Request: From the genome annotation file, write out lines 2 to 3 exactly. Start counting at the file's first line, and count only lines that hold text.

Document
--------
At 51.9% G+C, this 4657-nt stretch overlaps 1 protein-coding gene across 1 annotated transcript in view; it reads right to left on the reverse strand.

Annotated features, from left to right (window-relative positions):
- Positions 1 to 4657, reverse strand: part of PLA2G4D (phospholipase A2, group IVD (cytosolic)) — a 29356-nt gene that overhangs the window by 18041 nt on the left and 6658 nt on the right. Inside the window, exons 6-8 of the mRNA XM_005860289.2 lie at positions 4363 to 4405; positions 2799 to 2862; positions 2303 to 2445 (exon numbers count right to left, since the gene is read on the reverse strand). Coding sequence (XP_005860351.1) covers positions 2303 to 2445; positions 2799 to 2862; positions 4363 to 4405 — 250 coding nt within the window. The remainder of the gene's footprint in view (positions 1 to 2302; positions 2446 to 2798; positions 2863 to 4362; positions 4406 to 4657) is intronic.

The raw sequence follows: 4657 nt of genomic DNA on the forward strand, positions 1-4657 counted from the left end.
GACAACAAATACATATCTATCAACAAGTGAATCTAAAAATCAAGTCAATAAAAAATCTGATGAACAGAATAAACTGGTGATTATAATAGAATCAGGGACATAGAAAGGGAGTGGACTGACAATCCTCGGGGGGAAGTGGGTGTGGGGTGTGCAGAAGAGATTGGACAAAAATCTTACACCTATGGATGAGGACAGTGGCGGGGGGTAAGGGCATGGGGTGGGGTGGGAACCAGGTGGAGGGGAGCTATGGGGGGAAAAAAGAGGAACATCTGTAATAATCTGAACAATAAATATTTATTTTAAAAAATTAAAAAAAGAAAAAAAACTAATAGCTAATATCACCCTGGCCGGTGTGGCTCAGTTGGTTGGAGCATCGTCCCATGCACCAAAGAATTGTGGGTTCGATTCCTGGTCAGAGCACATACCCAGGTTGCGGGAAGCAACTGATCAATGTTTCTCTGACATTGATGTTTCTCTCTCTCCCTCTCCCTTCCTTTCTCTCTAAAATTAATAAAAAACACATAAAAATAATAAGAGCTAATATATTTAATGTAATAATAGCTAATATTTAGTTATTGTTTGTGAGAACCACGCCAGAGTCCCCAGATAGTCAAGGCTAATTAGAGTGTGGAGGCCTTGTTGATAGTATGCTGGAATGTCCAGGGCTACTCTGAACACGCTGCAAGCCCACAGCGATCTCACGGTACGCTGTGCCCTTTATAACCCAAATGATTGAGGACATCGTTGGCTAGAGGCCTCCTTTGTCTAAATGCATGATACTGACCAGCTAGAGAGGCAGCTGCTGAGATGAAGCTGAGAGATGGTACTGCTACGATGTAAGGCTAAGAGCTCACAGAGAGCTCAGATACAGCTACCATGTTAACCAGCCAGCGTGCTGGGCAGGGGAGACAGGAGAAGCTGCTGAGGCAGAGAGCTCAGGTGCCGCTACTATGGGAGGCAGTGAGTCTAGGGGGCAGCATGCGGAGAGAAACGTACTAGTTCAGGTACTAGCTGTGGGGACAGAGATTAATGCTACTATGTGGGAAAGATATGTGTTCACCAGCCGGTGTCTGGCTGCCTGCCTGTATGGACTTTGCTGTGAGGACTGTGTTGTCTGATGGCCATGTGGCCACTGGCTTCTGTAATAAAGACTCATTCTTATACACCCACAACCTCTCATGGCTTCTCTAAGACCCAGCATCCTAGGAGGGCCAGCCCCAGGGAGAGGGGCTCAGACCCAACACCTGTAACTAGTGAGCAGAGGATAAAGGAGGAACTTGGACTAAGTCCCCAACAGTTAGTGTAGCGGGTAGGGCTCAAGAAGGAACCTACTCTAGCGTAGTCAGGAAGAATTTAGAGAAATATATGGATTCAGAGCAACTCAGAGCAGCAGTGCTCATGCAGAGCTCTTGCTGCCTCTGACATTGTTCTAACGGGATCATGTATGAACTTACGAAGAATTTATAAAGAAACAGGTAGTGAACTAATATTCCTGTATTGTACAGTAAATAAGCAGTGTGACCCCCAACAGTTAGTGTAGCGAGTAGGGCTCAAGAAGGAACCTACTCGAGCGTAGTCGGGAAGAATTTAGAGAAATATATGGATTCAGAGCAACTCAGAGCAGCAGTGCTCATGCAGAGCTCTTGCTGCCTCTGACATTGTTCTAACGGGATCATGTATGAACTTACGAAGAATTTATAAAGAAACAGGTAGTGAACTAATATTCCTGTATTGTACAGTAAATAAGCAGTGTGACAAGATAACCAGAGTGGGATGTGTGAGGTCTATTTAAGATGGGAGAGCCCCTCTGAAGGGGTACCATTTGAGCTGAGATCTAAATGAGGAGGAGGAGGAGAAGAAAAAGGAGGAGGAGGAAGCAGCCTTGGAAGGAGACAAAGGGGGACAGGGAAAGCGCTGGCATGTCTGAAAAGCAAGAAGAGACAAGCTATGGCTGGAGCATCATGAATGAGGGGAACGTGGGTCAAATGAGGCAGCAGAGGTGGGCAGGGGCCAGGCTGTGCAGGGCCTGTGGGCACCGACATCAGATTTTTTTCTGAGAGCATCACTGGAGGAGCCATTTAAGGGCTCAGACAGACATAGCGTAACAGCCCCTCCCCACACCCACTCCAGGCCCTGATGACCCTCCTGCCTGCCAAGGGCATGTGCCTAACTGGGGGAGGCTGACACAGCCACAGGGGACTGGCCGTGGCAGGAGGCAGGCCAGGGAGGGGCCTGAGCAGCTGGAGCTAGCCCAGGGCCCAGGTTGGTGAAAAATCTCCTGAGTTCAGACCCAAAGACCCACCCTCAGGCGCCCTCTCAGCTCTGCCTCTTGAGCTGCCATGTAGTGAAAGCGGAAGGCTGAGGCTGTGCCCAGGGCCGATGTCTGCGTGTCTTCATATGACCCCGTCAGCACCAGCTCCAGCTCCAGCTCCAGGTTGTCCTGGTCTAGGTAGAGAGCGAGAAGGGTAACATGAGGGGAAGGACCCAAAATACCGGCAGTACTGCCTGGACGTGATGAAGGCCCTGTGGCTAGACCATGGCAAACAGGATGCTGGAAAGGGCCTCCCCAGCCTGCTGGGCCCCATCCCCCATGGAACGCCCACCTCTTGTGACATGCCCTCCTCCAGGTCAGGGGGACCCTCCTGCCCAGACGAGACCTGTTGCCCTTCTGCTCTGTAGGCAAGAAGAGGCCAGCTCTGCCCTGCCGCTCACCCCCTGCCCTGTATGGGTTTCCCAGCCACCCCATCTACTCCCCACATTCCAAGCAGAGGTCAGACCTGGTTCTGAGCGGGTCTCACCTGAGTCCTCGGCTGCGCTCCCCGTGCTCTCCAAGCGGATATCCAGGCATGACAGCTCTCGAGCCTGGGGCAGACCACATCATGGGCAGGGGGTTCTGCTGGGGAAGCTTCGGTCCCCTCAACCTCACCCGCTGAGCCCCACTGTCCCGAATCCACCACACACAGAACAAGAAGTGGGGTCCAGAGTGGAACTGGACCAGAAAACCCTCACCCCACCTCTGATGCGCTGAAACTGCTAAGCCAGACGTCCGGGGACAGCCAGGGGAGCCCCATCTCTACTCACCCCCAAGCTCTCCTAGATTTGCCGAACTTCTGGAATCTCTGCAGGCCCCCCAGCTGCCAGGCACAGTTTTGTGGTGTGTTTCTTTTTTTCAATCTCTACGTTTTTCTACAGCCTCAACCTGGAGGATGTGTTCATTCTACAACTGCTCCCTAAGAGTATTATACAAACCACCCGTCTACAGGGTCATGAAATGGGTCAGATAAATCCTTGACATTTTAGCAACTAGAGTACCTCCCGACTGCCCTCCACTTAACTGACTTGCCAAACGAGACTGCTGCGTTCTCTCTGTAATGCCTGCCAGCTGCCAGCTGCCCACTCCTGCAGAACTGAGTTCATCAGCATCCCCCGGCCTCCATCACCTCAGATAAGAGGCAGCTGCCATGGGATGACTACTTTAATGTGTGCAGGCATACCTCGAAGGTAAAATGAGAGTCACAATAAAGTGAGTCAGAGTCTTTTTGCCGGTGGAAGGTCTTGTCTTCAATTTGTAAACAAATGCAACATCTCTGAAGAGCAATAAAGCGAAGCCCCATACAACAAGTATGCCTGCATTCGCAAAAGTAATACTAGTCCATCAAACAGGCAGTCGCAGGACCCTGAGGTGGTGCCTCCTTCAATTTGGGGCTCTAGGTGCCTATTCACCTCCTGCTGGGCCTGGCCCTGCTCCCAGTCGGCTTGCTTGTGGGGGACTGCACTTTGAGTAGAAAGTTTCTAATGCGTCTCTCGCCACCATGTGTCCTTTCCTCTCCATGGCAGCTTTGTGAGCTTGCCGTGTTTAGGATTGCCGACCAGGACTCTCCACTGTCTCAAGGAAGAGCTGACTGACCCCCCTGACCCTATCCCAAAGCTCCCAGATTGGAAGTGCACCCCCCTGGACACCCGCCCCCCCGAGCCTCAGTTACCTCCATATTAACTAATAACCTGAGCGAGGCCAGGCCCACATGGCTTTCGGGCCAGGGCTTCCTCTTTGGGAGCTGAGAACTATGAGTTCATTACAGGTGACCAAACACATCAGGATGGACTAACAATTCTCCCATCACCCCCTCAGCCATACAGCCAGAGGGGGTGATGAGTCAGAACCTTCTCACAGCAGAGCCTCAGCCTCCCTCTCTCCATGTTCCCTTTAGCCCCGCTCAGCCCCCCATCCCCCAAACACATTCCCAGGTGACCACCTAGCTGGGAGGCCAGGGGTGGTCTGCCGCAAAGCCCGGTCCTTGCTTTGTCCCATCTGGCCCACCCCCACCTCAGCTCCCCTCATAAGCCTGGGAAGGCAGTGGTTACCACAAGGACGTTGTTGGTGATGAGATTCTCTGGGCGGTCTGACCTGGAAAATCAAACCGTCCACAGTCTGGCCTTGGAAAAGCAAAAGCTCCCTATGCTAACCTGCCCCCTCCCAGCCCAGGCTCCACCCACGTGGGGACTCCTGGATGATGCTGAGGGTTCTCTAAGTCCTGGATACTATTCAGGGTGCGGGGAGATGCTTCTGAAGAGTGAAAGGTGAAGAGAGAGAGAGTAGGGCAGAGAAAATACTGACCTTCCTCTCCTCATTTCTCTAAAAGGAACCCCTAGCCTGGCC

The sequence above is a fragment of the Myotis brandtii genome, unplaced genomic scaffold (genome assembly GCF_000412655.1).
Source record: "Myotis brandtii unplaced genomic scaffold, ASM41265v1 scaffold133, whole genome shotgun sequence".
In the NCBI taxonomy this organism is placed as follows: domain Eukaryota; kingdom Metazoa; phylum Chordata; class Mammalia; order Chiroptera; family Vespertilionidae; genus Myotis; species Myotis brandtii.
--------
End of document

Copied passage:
Annotated features, from left to right (window-relative positions):
- Positions 1 to 4657, reverse strand: part of PLA2G4D (phospholipase A2, group IVD (cytosolic)) — a 29356-nt gene that overhangs the window by 18041 nt on the left and 6658 nt on the right. Inside the window, exons 6-8 of the mRNA XM_005860289.2 lie at positions 4363 to 4405; positions 2799 to 2862; positions 2303 to 2445 (exon numbers count right to left, since the gene is read on the reverse strand). Coding sequence (XP_005860351.1) covers positions 2303 to 2445; positions 2799 to 2862; positions 4363 to 4405 — 250 coding nt within the window. The remainder of the gene's footprint in view (positions 1 to 2302; positions 2446 to 2798; positions 2863 to 4362; positions 4406 to 4657) is intronic.